The BEHonours degree (and all associated combined degrees) requires all students to develop a deep understanding of the professional and social contexts in which their engineering knowledge can be applied, and how this context shapes the application of their knowledge. This involves a strong engagement with the practice of their profession and ensuring that they are responsive to the needs and context of industry and community. This engagement is met through the completion of the PEP - Professional Engagement Program - a degree-long integrated program of professional development activities that involves students in contextualising their learning, progressively taking greater responsibility for their own development, and building the foundations of a strong professional engineering career. Once students have completed the requirements of the first stage of the Professional Engagement Program they will pass PEP1.
Project 1 units
Candidates must complete 6 credit points from the following units of study:
Candidates can pick any engineering project unit to help decide which direction to take. This unit will count as a core even if they ultimately decide on a different engineering stream.
AERO1560 Introduction to Aerospace Engineering

Credit points: 6 Session: Semester 1 Classes: Refer to the unit of study outline https://www.sydney.edu.au/units Prohibitions: ENGG1800 or MECH1560 or MTRX1701 or CIVL1900 or CHNG1108 or AMME1960 or BMET1960 or ENGG1960 or ELEC1004 Assessment: Refer to the assessment table in the unit outline. Mode of delivery: Normal (lecture/lab/tutorial) day
This unit of study introduces students to the role of professional aerospace engineers, along with the development of fundamental engineering knowledge and skills for aerospace vehicle design, analysis performance and operation. Students will learn through experience, to develop professional skills in research, interpretation, communication, and presentation of information relating to aerospace engineering. Expected learning includes: introduction to lateral thinking concepts; glossary of aerospace vehicle components and terminology; an introduction to the multiple disciplines related to aerospace engineering, such as aerodynamics, aircraft and spacecraft performance, mechanics of flight, aerospace structures, materials and propulsion systems; how the various disciplines are integrated into the design and development of flight platform systems; the operating characteristics of modern flight vehicles, their uses and limitations; modern developments and future trends in aerospace; the limitations of the aerospace environment; teamwork; and resource management.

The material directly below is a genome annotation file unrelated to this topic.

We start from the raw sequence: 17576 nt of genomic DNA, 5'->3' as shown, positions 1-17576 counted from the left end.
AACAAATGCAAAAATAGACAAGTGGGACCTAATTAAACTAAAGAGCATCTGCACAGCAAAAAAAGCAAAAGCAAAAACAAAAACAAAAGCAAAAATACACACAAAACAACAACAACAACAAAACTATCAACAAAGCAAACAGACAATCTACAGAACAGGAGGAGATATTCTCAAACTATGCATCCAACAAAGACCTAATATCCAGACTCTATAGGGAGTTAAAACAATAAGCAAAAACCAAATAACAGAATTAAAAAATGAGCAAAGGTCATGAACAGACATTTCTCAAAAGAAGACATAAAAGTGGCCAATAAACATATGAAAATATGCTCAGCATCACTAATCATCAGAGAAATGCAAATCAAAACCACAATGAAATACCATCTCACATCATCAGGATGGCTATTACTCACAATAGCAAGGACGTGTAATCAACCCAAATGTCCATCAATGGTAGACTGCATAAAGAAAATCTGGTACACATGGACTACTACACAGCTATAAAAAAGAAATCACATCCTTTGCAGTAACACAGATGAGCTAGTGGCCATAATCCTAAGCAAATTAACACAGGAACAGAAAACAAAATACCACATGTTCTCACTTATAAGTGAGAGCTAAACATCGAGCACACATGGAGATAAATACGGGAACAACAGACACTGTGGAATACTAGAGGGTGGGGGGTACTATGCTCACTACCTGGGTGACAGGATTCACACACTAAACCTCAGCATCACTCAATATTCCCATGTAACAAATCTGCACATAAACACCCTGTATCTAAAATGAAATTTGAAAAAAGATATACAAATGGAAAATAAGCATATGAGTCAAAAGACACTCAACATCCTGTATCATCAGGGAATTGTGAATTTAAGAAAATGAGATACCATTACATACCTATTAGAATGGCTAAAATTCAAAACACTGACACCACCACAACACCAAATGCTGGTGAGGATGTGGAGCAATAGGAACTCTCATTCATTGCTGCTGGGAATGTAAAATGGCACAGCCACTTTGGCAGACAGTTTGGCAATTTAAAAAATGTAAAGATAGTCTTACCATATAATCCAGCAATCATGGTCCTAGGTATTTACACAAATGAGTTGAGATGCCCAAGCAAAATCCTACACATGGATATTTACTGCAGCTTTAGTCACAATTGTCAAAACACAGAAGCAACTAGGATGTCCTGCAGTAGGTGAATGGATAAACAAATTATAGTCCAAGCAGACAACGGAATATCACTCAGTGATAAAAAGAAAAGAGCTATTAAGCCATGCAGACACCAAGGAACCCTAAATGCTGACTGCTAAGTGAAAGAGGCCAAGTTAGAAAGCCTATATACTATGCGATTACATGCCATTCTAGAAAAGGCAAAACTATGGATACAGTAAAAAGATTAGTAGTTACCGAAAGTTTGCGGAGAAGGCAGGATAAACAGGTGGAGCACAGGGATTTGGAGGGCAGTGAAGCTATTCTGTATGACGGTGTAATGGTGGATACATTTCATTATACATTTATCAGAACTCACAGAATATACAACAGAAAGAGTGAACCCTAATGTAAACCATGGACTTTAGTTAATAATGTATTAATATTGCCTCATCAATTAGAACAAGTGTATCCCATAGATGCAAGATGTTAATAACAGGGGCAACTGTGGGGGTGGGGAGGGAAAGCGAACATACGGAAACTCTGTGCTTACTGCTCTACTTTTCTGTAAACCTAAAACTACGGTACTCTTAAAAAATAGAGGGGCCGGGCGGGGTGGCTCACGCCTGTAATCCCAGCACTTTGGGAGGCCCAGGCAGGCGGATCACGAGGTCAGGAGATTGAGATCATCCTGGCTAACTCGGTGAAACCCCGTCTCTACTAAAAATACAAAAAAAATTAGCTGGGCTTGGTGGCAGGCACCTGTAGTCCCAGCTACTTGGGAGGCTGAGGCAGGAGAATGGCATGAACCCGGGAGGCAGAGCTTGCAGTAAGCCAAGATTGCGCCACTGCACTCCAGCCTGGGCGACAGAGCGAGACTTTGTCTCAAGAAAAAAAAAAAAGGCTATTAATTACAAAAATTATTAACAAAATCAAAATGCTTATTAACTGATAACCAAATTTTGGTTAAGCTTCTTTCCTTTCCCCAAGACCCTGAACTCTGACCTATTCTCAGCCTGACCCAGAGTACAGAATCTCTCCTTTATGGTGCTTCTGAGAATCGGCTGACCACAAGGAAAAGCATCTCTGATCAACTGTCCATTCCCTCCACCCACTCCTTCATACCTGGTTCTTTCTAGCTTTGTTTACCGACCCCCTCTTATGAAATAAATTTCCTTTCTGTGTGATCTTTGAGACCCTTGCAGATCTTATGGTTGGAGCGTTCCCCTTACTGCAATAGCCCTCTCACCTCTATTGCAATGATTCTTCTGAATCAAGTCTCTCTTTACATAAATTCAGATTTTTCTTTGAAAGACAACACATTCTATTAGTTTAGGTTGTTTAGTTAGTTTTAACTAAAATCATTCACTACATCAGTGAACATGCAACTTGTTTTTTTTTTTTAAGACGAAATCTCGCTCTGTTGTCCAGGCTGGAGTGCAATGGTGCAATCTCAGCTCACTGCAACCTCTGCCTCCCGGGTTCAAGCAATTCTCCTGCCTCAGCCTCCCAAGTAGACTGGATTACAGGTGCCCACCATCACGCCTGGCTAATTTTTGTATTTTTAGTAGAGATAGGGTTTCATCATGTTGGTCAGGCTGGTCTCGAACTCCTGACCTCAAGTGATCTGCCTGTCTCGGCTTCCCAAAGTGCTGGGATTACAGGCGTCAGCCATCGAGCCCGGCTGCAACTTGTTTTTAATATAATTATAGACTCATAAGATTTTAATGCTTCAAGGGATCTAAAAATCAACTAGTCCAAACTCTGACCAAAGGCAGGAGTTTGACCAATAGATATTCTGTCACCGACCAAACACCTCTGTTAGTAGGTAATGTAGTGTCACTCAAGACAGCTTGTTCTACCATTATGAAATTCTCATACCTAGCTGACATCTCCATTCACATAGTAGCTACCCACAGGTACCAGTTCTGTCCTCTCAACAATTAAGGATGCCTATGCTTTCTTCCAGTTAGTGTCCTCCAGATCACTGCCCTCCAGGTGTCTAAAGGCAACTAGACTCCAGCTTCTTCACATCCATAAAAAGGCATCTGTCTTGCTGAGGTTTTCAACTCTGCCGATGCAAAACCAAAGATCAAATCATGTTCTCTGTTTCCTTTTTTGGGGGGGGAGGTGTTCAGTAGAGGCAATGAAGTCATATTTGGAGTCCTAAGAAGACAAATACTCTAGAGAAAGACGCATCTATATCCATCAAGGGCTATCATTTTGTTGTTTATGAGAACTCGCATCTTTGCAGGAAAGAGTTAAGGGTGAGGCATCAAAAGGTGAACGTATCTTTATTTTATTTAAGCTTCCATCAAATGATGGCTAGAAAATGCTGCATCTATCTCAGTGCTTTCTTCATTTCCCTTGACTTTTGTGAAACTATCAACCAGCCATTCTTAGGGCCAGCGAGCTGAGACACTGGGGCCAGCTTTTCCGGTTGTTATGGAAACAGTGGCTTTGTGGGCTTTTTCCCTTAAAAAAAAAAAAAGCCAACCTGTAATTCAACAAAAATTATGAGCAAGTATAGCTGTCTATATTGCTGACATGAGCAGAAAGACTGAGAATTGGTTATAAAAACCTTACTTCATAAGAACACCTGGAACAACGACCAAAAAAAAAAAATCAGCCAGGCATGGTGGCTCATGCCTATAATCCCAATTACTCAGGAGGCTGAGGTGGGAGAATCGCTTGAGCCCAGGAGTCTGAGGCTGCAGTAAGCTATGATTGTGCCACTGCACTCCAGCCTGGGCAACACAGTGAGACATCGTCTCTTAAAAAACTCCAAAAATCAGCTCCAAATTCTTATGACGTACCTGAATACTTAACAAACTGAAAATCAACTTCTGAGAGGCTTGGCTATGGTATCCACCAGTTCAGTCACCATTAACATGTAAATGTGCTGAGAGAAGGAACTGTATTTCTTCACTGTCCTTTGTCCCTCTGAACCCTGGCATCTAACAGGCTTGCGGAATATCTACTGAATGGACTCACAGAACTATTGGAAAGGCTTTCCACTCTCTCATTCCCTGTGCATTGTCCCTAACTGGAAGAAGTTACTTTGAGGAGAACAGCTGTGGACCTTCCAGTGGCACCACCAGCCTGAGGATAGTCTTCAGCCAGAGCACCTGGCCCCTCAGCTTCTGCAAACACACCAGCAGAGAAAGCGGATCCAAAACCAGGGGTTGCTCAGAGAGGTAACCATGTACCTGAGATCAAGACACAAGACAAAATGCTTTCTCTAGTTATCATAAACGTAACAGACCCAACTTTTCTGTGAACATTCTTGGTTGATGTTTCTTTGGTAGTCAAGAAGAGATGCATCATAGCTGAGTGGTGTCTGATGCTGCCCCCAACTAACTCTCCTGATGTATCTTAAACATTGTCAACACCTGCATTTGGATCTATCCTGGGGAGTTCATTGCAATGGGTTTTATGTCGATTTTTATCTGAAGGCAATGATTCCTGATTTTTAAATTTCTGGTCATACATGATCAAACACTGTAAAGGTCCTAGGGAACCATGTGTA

Significantly, professional enhancement is introduced through the development of basic hands-on workshop skills. These practical skills enable students to have a better appreciation of the tools that they are expected to apply their engineering knowledge to, during their aerospace engineering profession. Experiential learning is facilitated through developing skills with machine and hand tools; solid modelling; and microcontrollers in a supervised environment, to develop fundamentals of practical aerospace vehicle component design, manufacture, control, servicing, and repair.